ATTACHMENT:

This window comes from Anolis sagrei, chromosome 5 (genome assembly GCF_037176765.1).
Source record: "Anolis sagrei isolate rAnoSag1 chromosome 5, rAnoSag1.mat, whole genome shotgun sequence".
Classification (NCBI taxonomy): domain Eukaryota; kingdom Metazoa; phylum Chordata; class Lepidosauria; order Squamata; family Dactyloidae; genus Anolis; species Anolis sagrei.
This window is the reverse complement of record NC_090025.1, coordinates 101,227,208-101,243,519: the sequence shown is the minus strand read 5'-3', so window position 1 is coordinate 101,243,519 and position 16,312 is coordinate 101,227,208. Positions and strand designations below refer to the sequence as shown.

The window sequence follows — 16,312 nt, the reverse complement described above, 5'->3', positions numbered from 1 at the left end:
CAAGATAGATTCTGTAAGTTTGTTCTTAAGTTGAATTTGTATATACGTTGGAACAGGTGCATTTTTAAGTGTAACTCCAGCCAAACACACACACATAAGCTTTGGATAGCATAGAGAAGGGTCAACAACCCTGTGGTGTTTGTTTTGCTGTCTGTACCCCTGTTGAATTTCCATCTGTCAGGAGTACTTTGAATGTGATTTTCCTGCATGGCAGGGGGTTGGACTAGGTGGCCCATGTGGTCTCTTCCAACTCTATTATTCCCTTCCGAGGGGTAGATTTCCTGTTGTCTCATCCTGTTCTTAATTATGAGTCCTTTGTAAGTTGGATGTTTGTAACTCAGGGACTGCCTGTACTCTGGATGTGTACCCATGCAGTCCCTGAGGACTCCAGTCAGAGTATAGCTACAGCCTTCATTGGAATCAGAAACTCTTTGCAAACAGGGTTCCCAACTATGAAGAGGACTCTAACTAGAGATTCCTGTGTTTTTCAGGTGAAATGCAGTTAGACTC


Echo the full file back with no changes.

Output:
This window comes from Anolis sagrei, chromosome 5 (genome assembly GCF_037176765.1).
Source record: "Anolis sagrei isolate rAnoSag1 chromosome 5, rAnoSag1.mat, whole genome shotgun sequence".
Classification (NCBI taxonomy): domain Eukaryota; kingdom Metazoa; phylum Chordata; class Lepidosauria; order Squamata; family Dactyloidae; genus Anolis; species Anolis sagrei.
This window is the reverse complement of record NC_090025.1, coordinates 101,227,208-101,243,519: the sequence shown is the minus strand read 5'-3', so window position 1 is coordinate 101,243,519 and position 16,312 is coordinate 101,227,208. Positions and strand designations below refer to the sequence as shown.

The window sequence follows — 16,312 nt, the reverse complement described above, 5'->3', positions numbered from 1 at the left end:
CAAGATAGATTCTGTAAGTTTGTTCTTAAGTTGAATTTGTATATACGTTGGAACAGGTGCATTTTTAAGTGTAACTCCAGCCAAACACACACACATAAGCTTTGGATAGCATAGAGAAGGGTCAACAACCCTGTGGTGTTTGTTTTGCTGTCTGTACCCCTGTTGAATTTCCATCTGTCAGGAGTACTTTGAATGTGATTTTCCTGCATGGCAGGGGGTTGGACTAGGTGGCCCATGTGGTCTCTTCCAACTCTATTATTCCCTTCCGAGGGGTAGATTTCCTGTTGTCTCATCCTGTTCTTAATTATGAGTCCTTTGTAAGTTGGATGTTTGTAACTCAGGGACTGCCTGTACTCTGGATGTGTACCCATGCAGTCCCTGAGGACTCCAGTCAGAGTATAGCTACAGCCTTCATTGGAATCAGAAACTCTTTGCAAACAGGGTTCCCAACTATGAAGAGGACTCTAACTAGAGATTCCTGTGTTTTTCAGGTGAAATGCAGTTAGACTC